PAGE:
by joshphysics
Last Updated April 14, 2018 22:19 PM

Suppose that we construct a probability model for some process which we believe generates random numbers by independently sampling from a probability density function $p_{\theta}$ characterized by a parameter (or vector of parameters) $\theta$.

Suppose further that we want to infer the value of some statistic $S(\theta)$ along with our confidence in our inferred value, and we decide to do this using the standard, frequentist algorithm which, as I currently understand it, proceeds as follows:

- We run the underlying process $N$ times and thus draw $N$ independent samples from the distribution $p_\theta$.
- We infer the value of $\theta$ by computing some reasonable estimator $\hat\theta$ using our samples. This induces an inference $p_{\hat\theta}$ for the underlying distribution we're sampling from and, if we wish, an estimate $S(\hat\theta)$ of the statistic we care about.
- We use $p_{\hat\theta}$ to infer the sampling distribution of the statistic $S$. Let $p_{S, \theta, N}$ be the true sampling distribution for samples of size $N$, then the inferred sampling distribution will be $p_{S, \hat\theta, N}$.
- We find the smallest interval $I_{\alpha}$ containing $100(1-\alpha)\%$ of the mass of the distribution $p_{S, \hat\theta, N}$. As I understand it, this is the $100(1-\alpha)\%$ confidence interval for our estimate of $S$ given our sample.

Assuming I have not incorrectly described the basic procedure for computing frequentist confidence intervals, my understanding indicates that the following claim is often made and used as a basis for the interpretation of these confidence intervals:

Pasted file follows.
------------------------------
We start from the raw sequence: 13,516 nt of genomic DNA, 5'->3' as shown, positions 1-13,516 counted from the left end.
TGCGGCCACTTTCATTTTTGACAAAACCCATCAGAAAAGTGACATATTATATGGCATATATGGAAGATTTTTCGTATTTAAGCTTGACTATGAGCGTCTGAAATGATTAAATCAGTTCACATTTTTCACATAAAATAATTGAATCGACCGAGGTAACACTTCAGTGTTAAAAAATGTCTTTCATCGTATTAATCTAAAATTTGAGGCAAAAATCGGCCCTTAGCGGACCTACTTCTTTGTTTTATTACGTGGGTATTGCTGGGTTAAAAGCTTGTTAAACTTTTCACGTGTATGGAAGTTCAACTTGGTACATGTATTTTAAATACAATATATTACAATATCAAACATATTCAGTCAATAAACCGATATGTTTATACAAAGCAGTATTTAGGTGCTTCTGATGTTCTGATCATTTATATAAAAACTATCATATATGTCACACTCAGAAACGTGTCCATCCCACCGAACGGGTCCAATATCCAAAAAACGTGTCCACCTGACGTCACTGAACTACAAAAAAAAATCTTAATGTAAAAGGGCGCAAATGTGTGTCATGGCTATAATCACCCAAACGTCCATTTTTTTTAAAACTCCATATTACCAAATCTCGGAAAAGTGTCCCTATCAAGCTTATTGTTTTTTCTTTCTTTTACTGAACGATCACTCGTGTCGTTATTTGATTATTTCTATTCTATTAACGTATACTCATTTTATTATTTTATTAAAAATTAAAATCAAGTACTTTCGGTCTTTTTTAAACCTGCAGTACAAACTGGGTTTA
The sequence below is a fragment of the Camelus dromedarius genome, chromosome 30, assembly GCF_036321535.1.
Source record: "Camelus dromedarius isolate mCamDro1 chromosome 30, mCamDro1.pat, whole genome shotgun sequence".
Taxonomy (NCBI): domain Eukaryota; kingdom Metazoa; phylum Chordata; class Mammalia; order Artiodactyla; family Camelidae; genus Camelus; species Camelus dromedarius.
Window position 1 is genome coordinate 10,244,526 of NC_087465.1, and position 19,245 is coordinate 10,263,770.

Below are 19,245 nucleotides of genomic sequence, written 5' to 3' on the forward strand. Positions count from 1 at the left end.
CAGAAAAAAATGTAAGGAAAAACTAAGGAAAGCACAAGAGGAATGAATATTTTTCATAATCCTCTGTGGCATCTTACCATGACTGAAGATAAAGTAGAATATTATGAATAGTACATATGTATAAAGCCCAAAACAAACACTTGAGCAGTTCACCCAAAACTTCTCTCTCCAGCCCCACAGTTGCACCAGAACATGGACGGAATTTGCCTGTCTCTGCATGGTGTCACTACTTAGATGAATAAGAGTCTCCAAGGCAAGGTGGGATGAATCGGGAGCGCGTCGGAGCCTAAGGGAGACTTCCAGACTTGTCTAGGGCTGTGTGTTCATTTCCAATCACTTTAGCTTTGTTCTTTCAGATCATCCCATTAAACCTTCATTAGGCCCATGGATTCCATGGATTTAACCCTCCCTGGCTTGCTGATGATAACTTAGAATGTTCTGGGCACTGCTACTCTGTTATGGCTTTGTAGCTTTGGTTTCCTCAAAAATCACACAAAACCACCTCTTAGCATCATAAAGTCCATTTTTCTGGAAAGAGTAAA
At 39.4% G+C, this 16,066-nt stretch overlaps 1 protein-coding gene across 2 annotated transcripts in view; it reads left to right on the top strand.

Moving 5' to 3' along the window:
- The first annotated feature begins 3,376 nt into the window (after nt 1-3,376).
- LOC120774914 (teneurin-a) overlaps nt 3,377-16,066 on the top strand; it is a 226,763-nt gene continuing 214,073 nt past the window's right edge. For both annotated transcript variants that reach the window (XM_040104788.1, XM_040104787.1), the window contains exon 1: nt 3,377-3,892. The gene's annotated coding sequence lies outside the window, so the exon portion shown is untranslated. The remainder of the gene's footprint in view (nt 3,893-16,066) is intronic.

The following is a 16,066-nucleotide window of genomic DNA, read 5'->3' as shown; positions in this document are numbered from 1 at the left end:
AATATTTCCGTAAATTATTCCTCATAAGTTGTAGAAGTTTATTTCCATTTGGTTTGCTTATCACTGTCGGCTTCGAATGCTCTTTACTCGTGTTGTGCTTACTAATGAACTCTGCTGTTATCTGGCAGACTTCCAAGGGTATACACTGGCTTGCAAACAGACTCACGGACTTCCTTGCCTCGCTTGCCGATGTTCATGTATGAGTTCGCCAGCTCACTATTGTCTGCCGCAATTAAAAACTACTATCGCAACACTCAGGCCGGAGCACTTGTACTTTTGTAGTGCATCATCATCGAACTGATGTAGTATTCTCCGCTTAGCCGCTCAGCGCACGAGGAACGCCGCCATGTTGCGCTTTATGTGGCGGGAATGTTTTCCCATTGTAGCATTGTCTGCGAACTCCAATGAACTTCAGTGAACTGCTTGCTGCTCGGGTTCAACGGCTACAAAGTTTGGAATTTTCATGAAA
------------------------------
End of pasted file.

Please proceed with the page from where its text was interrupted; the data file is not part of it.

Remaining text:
If one were to repeat the procedure above a large number of times, then $100(1-\alpha)\%$ of the computed intervals $I_\alpha$ would contain the true value $S(\theta)$ of the statistic.

**Question.** How does one prove this claim?

In particular, I understand that the confidence interval $I_\alpha$ computed from a single inferred sampling distribution $p_{S, \hat \theta, N}$ would approximately (since we don't have the true value of $\theta$) contain $100(1-\alpha)\%$ of the sample values $S(\hat \theta)$ if one were to generate a large number of samples of size $N$, but it's not at all clear to me how this is implies the the statement quoted above about the frequency of confidence intervals that would contain the true sample value.

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